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Spofford, New Hampshire, United States
Jeff Newcomer has been a physician practicing in New Hampshire and Vermont for over 30 years. Over that time, as a member of the Conservation Commission in his home of Chesterfield New Hampshire, he has used his photography to promote the protection and appreciation of the town's wild lands. In recent years he has been transitioning his focus from medicine to photography, writing and teaching. Jeff enjoys photographing throughout New England, but has concentrated on the Monadnock Region and southern Vermont and has had a long term artistic relationship with Mount Monadnock. He is a featured artist in a number of local galleries and his work is often seen in regional print, web publications and in business installations throughout the country. For years Jeff has published a calendar celebrating the beauty of The New England country-side in all seasons. All of the proceeds from his New England Reflections Calendar have gone to support the Pulmonary Rehabilitation Program at the Cheshire Medical Center. Jeff has a strong commitment to sharing his excitement about the special beauty of our region and publishes a weekly blog about photography in New England.

Sunday, March 20, 2011

Shooting the (biggest) Moon

As everyone knows this weekend's full moon was the largest in more than 18 years. The combination of a full moon within 50 minutes of its Perrigee (closest orbital point) makes it appear about 14% larger than at Apogee. The Japan earthquake aside, the world didn't come to an end as it was ripped by disastrous tidal forces, but it did lead photographers all over the earth to wonder the same thing ... where do I go to get the shot. Living in the Monadnock Region of New Hampshire, I had little choice. I had to find a place to record the moon rising over the mountain profile that so dominants our corner of New England.

I started with a few simple requirements for my observation point. First I needed to be in an unobstructed position to catch the moon rising directly above Mt. Monadnock. Second I wanted to be far enough away to allow my 400mm telephoto to do its work magnifying the moon against the mountain's silhouette. Finally I was hoping that, after the shot, I wouldn't have to hike miles in the dark to get to my car. Thank heavens for the wonderful program "Photographer's Ephemeris" (http://stephentrainor.com/tools). This remarkable freeware program not only shows the time of rising and setting of the sun and moon, it also shows on a Google Map the precise location of the objects at any time and from any location. I was able to find a line along which the rising moon would appear from behind the mountain. By following the line westward I could then scan for potential view points that would meet my criteria. As seen on the screen capture, I eventually settled on a spot on Pinnacle Springs Road overlooking Spofford Lake in Chesterfield. From this location I could see that the moon would rise above the northern shoulder of the mountain (blue line) and then move south across the peak. This placed me about 20 miles from Monadnock which worked well with my long lens. I set up my tripod, experimented with framing and then settled in to wait for the show. Remarkably the moon peeked from behind the mountain in exactly the spot Ephemeris predicted. Then the challenging stuff started.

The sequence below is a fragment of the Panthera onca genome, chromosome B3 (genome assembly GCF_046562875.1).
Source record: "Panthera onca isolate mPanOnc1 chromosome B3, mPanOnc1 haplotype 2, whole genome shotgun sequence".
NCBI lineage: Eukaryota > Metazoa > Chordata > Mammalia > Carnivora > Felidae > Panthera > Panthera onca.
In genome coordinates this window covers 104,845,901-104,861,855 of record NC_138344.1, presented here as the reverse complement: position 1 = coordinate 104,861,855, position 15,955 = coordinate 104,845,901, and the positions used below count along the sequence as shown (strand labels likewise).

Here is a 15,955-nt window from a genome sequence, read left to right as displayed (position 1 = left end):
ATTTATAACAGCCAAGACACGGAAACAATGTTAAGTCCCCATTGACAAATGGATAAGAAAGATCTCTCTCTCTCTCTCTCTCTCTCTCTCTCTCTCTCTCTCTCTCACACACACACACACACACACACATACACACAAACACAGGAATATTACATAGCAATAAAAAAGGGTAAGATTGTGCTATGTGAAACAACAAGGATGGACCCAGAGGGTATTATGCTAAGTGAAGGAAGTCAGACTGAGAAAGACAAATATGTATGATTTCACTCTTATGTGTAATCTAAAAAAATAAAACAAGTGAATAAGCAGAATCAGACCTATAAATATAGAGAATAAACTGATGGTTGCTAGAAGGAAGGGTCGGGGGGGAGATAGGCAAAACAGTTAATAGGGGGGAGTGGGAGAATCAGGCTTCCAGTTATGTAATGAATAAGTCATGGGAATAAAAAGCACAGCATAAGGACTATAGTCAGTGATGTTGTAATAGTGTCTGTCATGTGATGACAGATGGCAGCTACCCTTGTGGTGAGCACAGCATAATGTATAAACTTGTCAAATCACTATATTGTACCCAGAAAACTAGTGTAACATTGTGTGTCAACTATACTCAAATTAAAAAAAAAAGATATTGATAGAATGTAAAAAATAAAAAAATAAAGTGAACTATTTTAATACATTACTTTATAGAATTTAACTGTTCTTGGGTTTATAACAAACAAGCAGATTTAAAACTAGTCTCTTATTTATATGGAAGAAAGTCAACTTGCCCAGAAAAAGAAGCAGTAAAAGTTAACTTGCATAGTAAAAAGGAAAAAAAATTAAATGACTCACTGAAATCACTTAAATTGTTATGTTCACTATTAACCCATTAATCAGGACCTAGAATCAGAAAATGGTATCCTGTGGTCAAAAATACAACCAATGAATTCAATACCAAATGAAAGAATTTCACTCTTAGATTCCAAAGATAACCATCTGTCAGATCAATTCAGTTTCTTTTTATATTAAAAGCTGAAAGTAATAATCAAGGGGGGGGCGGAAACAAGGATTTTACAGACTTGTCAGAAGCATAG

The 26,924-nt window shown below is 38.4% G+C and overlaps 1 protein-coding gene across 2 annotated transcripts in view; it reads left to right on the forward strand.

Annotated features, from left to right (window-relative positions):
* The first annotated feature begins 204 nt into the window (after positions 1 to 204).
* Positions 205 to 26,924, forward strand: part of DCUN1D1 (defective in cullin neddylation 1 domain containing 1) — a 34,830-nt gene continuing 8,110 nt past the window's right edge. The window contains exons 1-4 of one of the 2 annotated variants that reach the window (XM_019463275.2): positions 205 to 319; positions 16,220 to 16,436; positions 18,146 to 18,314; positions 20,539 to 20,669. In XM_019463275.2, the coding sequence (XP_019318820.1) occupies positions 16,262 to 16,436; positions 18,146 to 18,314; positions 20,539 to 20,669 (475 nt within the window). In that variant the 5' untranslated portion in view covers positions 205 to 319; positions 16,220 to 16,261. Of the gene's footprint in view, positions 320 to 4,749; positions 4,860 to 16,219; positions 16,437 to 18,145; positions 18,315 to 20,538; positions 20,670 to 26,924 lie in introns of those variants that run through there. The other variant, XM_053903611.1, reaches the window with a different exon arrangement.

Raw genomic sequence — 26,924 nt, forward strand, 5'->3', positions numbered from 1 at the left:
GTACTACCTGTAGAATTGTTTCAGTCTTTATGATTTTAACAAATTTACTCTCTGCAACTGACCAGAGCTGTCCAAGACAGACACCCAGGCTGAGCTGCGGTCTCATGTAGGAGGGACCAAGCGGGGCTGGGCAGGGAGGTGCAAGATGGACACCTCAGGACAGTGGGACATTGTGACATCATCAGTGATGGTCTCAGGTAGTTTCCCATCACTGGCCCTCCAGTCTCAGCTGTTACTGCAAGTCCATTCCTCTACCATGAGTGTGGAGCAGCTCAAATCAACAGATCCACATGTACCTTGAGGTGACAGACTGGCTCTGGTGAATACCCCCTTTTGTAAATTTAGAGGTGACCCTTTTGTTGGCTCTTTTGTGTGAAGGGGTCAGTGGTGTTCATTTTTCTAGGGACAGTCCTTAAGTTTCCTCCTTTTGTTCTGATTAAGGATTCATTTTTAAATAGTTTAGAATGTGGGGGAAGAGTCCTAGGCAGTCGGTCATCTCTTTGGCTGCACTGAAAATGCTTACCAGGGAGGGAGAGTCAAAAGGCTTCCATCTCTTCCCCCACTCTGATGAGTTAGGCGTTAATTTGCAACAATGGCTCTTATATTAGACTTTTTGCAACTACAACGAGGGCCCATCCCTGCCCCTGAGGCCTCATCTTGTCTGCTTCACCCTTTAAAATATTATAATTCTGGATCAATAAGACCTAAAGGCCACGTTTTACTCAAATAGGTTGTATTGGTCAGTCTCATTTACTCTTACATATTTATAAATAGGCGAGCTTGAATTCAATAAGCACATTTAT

The night was clear and the moon was spectacularly large as it appeared above the mountain. Because of an optical illusion the moon always looks larger next to the horizon, but this was amazing. The problem of course was the contrast. Unfortunately the moonrise on Saturday was at 7:22pm, and it was actually a few minutes later before the moon crept up over the mountain ridge. Sunset was at 7:02pm making the dwindling twilight quite dim on Monadnock. It is important to realize that at night the moon is still bathed in brilliant full daylight and to properly see the detail on the surface you must use daylight exposures. I found that, even with
a moderately underexposured foreground, there was still an 8 stop difference between moon and mountain. Obviously this was a job for multiple exposures. With the two images included here you can see the range of exposure required for the final picture. You can also see that, yes, the moon was REALLY that big! Both exposures were at f8, ISO 400. The trick was to jump quickly between the 1/60 exposure for the moon and 4 seconds for the mountain, all before the moon moved out of line. I ended up taking about 40 images including some pulled back to see the lake in the foreground. I then packed up and ran to the annual dinner in Keene for which I was already 2 hours late. I think my priorities were precisely in the right place. So what if my dinner was cold.

Of course I couldn't wait to get home to start working on these images. It took some painstaking PS work to get the moon selection just right and to balance the lighting and color, but I think the result is a good representation of magnificent display that met my eye last evening. It was also a good example of how careful planning and a shameful neglect of social responsibilities can lead to some nice results.

If you missed the record moon last night, don't despair. A full moon comes along every month or so and you don't have to wait another 20 years to get spectacular results.

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